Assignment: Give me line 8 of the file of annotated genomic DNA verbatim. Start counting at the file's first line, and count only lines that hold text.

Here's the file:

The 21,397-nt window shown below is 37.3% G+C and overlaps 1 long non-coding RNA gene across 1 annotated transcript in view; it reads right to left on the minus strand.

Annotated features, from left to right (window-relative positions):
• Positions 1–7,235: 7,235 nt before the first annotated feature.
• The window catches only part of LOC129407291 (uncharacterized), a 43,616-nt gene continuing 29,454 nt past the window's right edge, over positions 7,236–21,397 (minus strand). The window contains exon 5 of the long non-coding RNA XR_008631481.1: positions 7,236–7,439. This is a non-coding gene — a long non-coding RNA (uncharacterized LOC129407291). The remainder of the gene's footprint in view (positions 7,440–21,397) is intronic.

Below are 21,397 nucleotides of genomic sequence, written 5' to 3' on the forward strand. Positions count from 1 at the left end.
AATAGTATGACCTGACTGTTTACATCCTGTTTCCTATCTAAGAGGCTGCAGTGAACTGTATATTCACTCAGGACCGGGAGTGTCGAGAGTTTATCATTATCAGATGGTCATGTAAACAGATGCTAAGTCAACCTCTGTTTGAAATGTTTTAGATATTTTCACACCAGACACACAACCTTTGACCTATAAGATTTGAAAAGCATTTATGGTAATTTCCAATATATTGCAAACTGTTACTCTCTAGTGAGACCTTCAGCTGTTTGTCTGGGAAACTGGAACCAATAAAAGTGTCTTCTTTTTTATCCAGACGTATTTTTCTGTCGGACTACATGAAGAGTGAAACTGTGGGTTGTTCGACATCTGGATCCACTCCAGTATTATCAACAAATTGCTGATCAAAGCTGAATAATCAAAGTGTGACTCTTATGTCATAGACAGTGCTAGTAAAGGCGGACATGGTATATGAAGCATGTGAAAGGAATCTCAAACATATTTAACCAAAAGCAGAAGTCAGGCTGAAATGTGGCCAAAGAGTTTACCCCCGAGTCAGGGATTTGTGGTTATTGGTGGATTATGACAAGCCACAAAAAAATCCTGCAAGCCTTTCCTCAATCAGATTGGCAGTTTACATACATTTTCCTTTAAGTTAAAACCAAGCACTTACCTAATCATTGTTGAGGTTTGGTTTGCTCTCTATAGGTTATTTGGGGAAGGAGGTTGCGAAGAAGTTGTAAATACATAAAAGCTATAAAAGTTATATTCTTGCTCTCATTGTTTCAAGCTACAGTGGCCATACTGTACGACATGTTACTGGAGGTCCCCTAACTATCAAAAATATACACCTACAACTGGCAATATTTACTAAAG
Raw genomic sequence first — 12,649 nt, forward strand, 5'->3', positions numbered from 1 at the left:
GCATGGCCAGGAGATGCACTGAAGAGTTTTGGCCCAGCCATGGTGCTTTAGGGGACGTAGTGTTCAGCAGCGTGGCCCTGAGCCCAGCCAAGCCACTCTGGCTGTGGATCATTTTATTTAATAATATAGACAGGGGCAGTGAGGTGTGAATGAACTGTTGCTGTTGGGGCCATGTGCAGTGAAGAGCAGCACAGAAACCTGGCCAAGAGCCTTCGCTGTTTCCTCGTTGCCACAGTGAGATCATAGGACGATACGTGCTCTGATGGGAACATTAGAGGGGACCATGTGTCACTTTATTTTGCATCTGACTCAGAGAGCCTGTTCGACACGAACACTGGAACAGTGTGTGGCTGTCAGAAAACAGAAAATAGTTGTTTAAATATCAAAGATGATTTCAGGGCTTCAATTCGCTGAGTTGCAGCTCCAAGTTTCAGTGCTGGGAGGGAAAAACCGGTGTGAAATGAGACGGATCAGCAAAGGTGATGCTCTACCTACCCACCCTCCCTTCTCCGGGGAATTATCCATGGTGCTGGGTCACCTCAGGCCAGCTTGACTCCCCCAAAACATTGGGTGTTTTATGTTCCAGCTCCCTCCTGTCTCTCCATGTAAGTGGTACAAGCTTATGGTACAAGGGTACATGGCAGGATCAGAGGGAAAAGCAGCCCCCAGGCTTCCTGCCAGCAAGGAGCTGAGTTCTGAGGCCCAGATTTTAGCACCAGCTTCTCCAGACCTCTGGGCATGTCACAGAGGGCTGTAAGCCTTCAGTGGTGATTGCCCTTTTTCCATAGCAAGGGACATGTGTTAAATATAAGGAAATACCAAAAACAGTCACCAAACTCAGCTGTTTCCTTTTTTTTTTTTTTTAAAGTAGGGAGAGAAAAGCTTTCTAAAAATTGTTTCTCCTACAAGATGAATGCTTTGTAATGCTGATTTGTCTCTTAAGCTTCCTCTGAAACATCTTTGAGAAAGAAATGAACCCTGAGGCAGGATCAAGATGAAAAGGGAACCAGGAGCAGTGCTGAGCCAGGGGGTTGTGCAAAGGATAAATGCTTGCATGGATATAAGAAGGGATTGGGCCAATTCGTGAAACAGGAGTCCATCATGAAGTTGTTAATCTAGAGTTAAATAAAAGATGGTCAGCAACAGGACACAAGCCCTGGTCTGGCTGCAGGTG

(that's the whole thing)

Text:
GCATGGCCAGGAGATGCACTGAAGAGTTTTGGCCCAGCCATGGTGCTTTAGGGGACGTAGTGTTCAGCAGCGTGGCCCTGAGCCCAGCCAAGCCACTCTGGCTGTGGATCATTTTATTTAATAATATAGACAGGGGCAGTGAGGTGTGAATGAACTGTTGCTGTTGGGGCCATGTGCAGTGAAGAGCAGCACAGAAACCTGGCCAAGAGCCTTCGCTGTTTCCTCGTTGCCACAGTGAGATCATAGGACGATACGTGCTCTGATGGGAACATTAGAGGGGACCATGTGTCACTTTATTTTGCATCTGACTCAGAGAGCCTGTTCGACACGAACACTGGAACAGTGTGTGGCTGTCAGAAAACAGAAAATAGTTGTTTAAATATCAAAGATGATTTCAGGGCTTCAATTCGCTGAGTTGCAGCTCCAAGTTTCAGTGCTGGGAGGGAAAAACCGGTGTGAAATGAGACGGATCAGCAAAGGTGATGCTCTACCTACCCACCCTCCCTTCTCCGGGGAATTATCCATGGTGCTGGGTCACCTCAGGCCAGCTTGACTCCCCCAAAACATTGGGTGTTTTATGTTCCAGCTCCCTCCTGTCTCTCCATGTAAGTGGTACAAGCTTATGGTACAAGGGTACATGGCAGGATCAGAGGGAAAAGCAGCCCCCAGGCTTCCTGCCAGCAAGGAGCTGAGTTCTGAGGCCCAGATTTTAGCACCAGCTTCTCCAGACCTCTGGGCATGTCACAGAGGGCTGTAAGCCTTCAGTGGTGATTGCCCTTTTTCCATAGCAAGGGACATGTGTTAAATATAAGGAAATACCAAAAACAGTCACCAAACTCAGCTGTTTCCTTTTTTTTTTTTTTTAAAGTAGGGAGAGAAAAGCTTTCTAAAAATTGTTTCTCCTACAAGATGAATGCTTTGTAATGCTGATTTGTCTCTTAAGCTTCCTCTGAAACATCTTTGAGAAAGAAATGAACCCTGAGGCAGGATCAAGATGAAAAGGGAACCAGGAGCAGTGCTGAGCCAGGGGGTTGTGCAAAGGATAAATGCTTGCATGGATATAAGAAGGGATTGGGCCAATTCGTGAAACAGGAGTCCATCATGAAGTTGTTAATCTAGAGTTAAATAAAAGATGGTCAGCAACAGGACACAAGCCCTGGTCTGGCTGCAGGTG